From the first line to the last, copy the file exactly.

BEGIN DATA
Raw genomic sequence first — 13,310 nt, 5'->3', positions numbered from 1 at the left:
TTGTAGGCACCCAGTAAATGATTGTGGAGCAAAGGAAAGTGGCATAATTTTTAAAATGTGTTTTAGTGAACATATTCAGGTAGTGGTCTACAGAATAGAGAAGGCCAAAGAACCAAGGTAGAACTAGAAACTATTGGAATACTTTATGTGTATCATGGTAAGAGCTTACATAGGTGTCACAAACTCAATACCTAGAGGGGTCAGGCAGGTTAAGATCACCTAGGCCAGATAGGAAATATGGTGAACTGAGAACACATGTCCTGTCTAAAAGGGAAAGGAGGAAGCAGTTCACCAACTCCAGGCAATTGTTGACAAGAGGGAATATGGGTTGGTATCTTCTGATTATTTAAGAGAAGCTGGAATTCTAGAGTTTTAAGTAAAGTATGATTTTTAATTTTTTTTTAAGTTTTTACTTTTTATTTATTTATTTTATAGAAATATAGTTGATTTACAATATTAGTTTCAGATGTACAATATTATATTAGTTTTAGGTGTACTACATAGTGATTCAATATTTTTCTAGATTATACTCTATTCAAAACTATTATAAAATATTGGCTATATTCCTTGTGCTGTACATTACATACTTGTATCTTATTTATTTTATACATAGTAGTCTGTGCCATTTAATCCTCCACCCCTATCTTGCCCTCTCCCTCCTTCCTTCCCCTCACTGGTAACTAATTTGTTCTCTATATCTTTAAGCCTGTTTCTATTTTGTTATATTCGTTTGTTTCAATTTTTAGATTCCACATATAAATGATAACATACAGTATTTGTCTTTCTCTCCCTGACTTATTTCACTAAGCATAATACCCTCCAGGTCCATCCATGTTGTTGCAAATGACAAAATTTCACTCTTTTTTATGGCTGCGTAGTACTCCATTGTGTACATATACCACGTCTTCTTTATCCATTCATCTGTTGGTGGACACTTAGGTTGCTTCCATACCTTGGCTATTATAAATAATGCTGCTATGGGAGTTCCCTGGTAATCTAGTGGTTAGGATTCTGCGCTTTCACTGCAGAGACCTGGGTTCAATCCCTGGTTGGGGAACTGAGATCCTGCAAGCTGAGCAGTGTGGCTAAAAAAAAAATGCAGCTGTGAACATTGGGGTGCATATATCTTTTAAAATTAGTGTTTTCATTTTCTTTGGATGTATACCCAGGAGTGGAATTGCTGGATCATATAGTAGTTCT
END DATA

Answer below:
Raw genomic sequence first — 13,310 nt, 5'->3', positions numbered from 1 at the left:
TTGTAGGCACCCAGTAAATGATTGTGGAGCAAAGGAAAGTGGCATAATTTTTAAAATGTGTTTTAGTGAACATATTCAGGTAGTGGTCTACAGAATAGAGAAGGCCAAAGAACCAAGGTAGAACTAGAAACTATTGGAATACTTTATGTGTATCATGGTAAGAGCTTACATAGGTGTCACAAACTCAATACCTAGAGGGGTCAGGCAGGTTAAGATCACCTAGGCCAGATAGGAAATATGGTGAACTGAGAACACATGTCCTGTCTAAAAGGGAAAGGAGGAAGCAGTTCACCAACTCCAGGCAATTGTTGACAAGAGGGAATATGGGTTGGTATCTTCTGATTATTTAAGAGAAGCTGGAATTCTAGAGTTTTAAGTAAAGTATGATTTTTAATTTTTTTTTAAGTTTTTACTTTTTATTTATTTATTTTATAGAAATATAGTTGATTTACAATATTAGTTTCAGATGTACAATATTATATTAGTTTTAGGTGTACTACATAGTGATTCAATATTTTTCTAGATTATACTCTATTCAAAACTATTATAAAATATTGGCTATATTCCTTGTGCTGTACATTACATACTTGTATCTTATTTATTTTATACATAGTAGTCTGTGCCATTTAATCCTCCACCCCTATCTTGCCCTCTCCCTCCTTCCTTCCCCTCACTGGTAACTAATTTGTTCTCTATATCTTTAAGCCTGTTTCTATTTTGTTATATTCGTTTGTTTCAATTTTTAGATTCCACATATAAATGATAACATACAGTATTTGTCTTTCTCTCCCTGACTTATTTCACTAAGCATAATACCCTCCAGGTCCATCCATGTTGTTGCAAATGACAAAATTTCACTCTTTTTTATGGCTGCGTAGTACTCCATTGTGTACATATACCACGTCTTCTTTATCCATTCATCTGTTGGTGGACACTTAGGTTGCTTCCATACCTTGGCTATTATAAATAATGCTGCTATGGGAGTTCCCTGGTAATCTAGTGGTTAGGATTCTGCGCTTTCACTGCAGAGACCTGGGTTCAATCCCTGGTTGGGGAACTGAGATCCTGCAAGCTGAGCAGTGTGGCTAAAAAAAAAATGCAGCTGTGAACATTGGGGTGCATATATCTTTTAAAATTAGTGTTTTCATTTTCTTTGGATGTATACCCAGGAGTGGAATTGCTGGATCATATAGTAGTTCT